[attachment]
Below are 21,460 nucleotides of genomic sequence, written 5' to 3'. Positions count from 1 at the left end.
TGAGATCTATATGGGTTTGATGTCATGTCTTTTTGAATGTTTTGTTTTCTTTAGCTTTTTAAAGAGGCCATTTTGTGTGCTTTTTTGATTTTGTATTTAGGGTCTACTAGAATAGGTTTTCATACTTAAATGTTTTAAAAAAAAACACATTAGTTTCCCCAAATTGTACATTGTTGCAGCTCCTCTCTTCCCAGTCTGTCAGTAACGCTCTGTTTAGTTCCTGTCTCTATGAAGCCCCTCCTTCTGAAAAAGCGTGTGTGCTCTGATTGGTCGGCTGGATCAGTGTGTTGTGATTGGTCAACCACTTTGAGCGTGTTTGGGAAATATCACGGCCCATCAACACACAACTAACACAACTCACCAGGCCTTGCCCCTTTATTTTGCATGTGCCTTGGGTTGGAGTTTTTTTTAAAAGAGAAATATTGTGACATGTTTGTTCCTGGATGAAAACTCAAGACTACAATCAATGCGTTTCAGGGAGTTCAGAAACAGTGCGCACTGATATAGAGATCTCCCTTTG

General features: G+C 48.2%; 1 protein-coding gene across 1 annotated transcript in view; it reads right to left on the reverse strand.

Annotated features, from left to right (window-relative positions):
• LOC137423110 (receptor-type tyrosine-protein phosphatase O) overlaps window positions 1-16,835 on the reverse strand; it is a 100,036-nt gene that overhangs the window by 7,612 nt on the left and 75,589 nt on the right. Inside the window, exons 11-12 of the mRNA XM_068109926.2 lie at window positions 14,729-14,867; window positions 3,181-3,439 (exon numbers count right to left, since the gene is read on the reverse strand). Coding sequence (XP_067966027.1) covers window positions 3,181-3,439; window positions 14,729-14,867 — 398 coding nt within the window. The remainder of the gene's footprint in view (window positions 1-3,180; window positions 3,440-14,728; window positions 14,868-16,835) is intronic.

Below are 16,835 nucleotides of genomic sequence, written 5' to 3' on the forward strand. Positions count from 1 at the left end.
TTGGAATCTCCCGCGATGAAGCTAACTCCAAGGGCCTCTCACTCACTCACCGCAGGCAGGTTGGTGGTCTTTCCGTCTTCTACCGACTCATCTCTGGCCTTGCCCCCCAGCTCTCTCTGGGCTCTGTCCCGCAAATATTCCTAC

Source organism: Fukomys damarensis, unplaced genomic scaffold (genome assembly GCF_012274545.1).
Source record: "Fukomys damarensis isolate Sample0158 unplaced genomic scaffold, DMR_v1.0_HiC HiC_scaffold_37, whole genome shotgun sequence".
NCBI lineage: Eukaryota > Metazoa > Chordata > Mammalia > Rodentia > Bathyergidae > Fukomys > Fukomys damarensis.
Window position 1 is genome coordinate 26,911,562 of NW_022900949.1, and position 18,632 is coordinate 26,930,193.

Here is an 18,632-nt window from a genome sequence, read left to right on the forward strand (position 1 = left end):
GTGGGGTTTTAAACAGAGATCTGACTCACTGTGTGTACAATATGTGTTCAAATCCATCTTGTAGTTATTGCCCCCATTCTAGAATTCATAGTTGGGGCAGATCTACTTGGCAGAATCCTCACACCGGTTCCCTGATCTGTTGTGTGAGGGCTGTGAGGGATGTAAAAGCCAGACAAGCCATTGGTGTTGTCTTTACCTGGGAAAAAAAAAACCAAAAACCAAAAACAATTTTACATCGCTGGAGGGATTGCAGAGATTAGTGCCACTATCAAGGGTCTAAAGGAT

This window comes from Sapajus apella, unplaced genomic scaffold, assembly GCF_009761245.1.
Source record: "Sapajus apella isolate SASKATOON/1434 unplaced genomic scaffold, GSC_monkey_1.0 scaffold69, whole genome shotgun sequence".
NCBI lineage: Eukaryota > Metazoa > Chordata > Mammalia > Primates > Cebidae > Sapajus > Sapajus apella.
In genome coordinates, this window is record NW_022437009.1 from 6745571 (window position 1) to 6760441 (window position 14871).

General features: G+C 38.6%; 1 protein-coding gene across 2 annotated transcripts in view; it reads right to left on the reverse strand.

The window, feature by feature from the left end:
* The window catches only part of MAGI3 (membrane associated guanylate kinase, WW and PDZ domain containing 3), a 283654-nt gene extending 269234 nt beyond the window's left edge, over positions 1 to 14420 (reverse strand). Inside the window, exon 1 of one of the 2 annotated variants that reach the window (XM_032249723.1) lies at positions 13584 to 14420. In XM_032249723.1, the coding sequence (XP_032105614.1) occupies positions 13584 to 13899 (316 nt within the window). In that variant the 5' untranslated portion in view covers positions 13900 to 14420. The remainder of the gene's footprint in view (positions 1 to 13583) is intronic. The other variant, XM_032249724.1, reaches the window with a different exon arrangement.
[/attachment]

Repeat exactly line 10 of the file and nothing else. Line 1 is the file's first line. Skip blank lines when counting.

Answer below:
NCBI lineage: Eukaryota > Metazoa > Chordata > Mammalia > Rodentia > Bathyergidae > Fukomys > Fukomys damarensis.